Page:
Search

 

Cablegate: Sri Lanka: 6.2% Gdp Growth in First Half of 2007 Amidst

VZCZCXRO3101
RR RUEHLMC
DE RUEHLM #1305/01 2631036
ZNR UUUUU ZZH
R 201036Z SEP 07
FM AMEMBASSY COLOMBO
TO RUEHC/SECSTATE WASHDC 6844
INFO RUCPDOC/DEPT OF COMMERCE WASHDC
RUEHC/DEPT OF LABOR WASHDC
RUEATRS/DEPT OF TREASURY WASHDC
RUEHNE/AMEMBASSY NEW DELHI 1384
RUEHKA/AMEMBASSY DHAKA 0421
RUEHIL/AMEMBASSY ISLAMABAD 7408
RUEHKT/AMEMBASSY KATHMANDU 5535
RUEHCG/AMCONSUL CHENNAI 8001
RUEHLMC/MILLENNIUM CHALLENGE CORPORATION

UNCLAS SECTION 01 OF 03 COLOMBO 001305

SIPDIS

SENSITIVE

SIPDIS

STATE FOR SCA/INS AND EEB/IFD/ODF
STATE PASS USTR FOR DARLA BROWN AND ADINA ADLER
DOL/ILAB FOR TINA MCCARTER
MCC FOR S. GROFF, D. TETER, D. NASSIRY AND E. BURKE
TREASURY FOR LESLIE HULL

E.O 12958: N/A
TAGS: ECON EFIN ETRD KMCA CE
SUBJECT: SRI LANKA: 6.2% GDP GROWTH IN FIRST HALF OF 2007 AMIDST
CONTINUED HIGH INFLATION AND DECLINING EXCHANGE RATE

REF: COLOMBO 1056

1. (U) Summary and comment: Sri Lanka's GDP grew at an annual rate
of 6.2% for the first half of 2007. The trade deficit narrowed as
export growth significantly exceeded import growth. Growing
remittances compensated for much of the trade deficit and boosted
foreign exchange reserves to a level sufficient to cover three
months of imports. Average annual inflation returned to the 17%
range after moderating somewhat earlier in the year, as the Central
Bank continued to finance the government's deficit spending and
imported commodity prices rose. The high inflation drove the Sri
Lankan Rupee to historic lows against the dollar, Euro, and Indian
Rupee. The Colombo Stock Exchange recovered somewhat from a large
drop following Tamil Tiger attacks in March and April, but remains
down 5% for the year. Business confidence, as indicated by a
monthly Nielsen survey, is at a three-year low.

2. (SBU) The 6.2% growth rate is respectable for a country in the
midst of a long civil conflict, but it suggests Sri Lanka won't see
the 7.5% growth the government has been predicting for 2007. High
inflation is a more serious liability for the populist Rajapaksa
government, with public concern growing over the rising cost of
living. However, the government has avoided the sacrifices
necessary to reduce inflation. Its projected 2007 budget deficit is
7.8% of GDP, despite recently instructing all ministries to defer
capital spending. The Central Bank likewise is ducking tough
choices -- instead of raising interest rates enough to dampen still
strong consumer demand and investment, it has tried to use
administrative measures and "moral suasion" to discourage banks from
lending. Beyond all this, the one measure that could improve all
the economic trends would be for the government to decisively pursue
a peaceful solution to the conflict. End summary and comment.

6.2% GDP GROWTH IN FIRST HALF OF 2007
-------------------------------------

3. (U) The Sri Lanka Department of Census and Statistics reported
September 13 that second quarter 2007 GDP growth was 6.4%. This
brought GDP growth for January-June 2007 to 6.2% -- below the
government's target of 7.5-8% and below the 7.8% growth registered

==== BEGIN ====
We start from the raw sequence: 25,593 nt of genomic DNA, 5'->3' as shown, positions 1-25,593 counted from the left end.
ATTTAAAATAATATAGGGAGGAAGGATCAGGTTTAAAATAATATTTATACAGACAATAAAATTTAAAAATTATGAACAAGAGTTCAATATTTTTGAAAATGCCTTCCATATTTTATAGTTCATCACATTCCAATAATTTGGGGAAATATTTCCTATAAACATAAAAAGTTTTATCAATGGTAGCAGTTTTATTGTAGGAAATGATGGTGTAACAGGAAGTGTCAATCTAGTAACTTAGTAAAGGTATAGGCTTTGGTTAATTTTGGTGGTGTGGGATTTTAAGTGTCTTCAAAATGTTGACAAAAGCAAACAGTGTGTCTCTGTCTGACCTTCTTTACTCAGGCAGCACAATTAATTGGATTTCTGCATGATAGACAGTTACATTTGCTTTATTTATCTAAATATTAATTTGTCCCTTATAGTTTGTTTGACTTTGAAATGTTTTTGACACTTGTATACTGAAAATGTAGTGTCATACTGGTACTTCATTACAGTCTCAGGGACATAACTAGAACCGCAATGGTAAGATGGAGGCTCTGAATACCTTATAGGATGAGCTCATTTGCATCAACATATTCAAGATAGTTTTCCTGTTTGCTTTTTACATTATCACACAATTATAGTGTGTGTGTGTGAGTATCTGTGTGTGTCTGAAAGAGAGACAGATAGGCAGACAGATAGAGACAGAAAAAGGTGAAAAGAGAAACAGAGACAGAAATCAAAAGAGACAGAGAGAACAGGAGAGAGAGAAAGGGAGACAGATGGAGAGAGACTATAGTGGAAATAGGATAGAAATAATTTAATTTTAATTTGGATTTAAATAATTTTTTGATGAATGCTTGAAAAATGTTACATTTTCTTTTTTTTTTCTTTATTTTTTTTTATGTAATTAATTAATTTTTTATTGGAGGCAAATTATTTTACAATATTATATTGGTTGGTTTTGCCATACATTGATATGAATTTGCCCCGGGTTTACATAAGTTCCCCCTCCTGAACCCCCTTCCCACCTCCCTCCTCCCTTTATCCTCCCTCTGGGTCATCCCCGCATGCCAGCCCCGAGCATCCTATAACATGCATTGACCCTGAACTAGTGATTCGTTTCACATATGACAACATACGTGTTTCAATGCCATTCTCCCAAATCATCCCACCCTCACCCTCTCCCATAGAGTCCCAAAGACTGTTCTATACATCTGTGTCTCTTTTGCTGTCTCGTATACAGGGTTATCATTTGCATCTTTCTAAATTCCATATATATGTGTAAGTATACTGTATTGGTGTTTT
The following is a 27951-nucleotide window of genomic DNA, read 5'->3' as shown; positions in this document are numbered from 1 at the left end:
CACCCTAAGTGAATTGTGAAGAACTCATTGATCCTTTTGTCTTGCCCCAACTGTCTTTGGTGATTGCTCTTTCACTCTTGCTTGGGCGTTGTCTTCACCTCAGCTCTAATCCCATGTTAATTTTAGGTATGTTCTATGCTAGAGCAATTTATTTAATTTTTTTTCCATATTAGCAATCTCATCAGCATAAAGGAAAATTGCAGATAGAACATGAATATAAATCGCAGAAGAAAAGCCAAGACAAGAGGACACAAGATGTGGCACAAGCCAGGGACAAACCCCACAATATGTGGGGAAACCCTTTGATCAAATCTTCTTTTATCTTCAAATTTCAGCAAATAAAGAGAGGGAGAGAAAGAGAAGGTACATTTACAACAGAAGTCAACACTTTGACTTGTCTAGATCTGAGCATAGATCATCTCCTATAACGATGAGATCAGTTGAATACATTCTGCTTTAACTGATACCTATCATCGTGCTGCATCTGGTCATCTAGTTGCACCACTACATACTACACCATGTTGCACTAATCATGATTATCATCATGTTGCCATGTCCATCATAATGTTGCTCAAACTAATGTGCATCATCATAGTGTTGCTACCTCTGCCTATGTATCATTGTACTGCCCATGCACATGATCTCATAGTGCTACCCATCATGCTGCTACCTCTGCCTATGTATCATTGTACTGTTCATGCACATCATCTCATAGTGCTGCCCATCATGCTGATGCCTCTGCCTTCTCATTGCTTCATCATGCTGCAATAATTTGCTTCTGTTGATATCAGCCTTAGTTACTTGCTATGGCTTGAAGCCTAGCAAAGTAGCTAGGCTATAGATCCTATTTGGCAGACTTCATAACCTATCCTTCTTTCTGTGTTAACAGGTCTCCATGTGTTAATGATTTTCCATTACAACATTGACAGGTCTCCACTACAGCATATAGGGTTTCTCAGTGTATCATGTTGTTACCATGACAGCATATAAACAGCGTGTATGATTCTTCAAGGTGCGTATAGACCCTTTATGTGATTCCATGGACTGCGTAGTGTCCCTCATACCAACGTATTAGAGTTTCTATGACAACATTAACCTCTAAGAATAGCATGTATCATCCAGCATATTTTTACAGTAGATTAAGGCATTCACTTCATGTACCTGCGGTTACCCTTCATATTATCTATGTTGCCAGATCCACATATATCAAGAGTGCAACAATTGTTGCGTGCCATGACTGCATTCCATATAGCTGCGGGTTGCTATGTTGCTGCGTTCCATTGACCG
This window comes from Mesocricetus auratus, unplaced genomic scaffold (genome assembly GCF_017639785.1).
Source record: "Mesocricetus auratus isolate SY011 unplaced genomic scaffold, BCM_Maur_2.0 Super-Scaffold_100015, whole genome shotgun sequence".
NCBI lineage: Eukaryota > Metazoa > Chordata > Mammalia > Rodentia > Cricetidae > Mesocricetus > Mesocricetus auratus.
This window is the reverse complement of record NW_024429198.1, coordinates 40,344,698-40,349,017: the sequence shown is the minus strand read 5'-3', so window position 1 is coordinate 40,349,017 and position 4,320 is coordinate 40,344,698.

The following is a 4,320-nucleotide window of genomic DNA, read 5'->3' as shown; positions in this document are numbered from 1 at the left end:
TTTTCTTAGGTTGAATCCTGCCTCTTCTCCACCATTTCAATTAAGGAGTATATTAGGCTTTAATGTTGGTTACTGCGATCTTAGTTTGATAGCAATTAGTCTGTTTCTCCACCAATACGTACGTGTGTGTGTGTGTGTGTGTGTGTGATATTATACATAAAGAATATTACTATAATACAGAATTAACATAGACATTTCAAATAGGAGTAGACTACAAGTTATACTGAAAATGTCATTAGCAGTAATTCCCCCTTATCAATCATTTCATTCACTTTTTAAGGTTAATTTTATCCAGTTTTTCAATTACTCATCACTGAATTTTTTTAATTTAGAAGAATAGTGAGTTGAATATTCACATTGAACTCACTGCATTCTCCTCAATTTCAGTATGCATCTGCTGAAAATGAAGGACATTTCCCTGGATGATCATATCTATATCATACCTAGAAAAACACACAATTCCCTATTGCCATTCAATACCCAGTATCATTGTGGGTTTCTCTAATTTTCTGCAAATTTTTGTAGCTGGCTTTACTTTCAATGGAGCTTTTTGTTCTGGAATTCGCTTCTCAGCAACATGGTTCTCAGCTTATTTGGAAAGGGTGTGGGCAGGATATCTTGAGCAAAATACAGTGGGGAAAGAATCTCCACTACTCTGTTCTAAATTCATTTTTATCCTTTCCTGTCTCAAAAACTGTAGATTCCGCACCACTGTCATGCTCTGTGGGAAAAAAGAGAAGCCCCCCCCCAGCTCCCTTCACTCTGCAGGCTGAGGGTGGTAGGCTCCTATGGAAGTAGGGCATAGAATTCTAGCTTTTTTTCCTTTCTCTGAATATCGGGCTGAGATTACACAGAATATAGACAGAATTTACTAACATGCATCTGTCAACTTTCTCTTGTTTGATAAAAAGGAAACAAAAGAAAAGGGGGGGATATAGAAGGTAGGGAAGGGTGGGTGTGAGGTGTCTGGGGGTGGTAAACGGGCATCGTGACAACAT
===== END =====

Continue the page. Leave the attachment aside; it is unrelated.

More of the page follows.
in the first half of 2006. Services, the largest sector, grew by
6.5%, boosted by rapidly expanding telecommunications and strong
growth in banking and finance. These outweighed a 19% decline in
the tourism-driven hotel and restaurant category. The manufacturing
sector grew by 7.5% with textiles and apparel expanding strongly by
12.7%. In the agricultural sector, which grew by 3.5%, both tea and
rice production contracted, the latter by 7.6% due to a reduction in
cultivation in the east caused by the conflict.

TRADE DEFICIT NARROWS
---------------------

4. (U) Exports increased strongly by 13% to $3.56 billion and
imports increased by 4% to $5.15 billion in the first half of 2007.
Consequently, Sri Lanka recorded a trade deficit of $1.58 billion
compared with $1.79 billion in 1H2006. Textiles and garments, Sri
Lanka's largest export category, rose 15%. Other manufactured
exports were also strong. Exports to the United States, Sri Lanka's
largest market, recorded a marginal decline however. Exports to the
EU increased sharply, on the growth of duty-free garment sales under
the EU's GSP Plus program. Agriculture products, which account for
about a fifth of total exports, grew by 9%.

5. (U) Sri Lanka's January-June petroleum import bill decreased by
8%, helping to contain the overall increase in imports. This was
not due to reduced consumption, however. Instead, Sri Lanka had
higher than normal petroleum stocks at the beginning of 2007; total
oil import costs are expected to pick up again in the second half of
the year. Consumer and capital goods imports each increased by 9%.
Imports of intermediate goods were flat, mainly due to lower oil and
fertilizer imports. In the capital goods category, building
materials and transport goods increased strongly. Machinery imports
recorded a marginal decline of 1 percent.

REMITTANCES CONTINUE TO INCREASE

COLOMBO 00001305 002 OF 003


--------------------------------

6. (U) Remittances, Sri Lanka's second largest source of foreign
exchange after garment exports, increased by 18.4% to $1.3 billion
in the 1H2007. Net private remittances financed nearly 70% of the
trade deficit in the first half of 2007. According to estimates of
the Sri Lanka Bureau of Foreign Employment, 1.5 million Sri Lankans
were working abroad as of 2006.

INFLATION REMAINS HIGH
----------------------

7. (U) Inflation, as measured by the Colombo Consumer Price Index
(CCPI), was high, with prices in August 17.3% higher than a year
earlier. Since 2006, inflation has been driven by both demand and
supply side pressures. On the demand side, government deficit
spending has been partially financed by the Central Bank and
partially from local and international borrowing. Low real interest
rates have fed continued private sector credit expansion. Growing
remittances have also contributed to strong consumer spending. On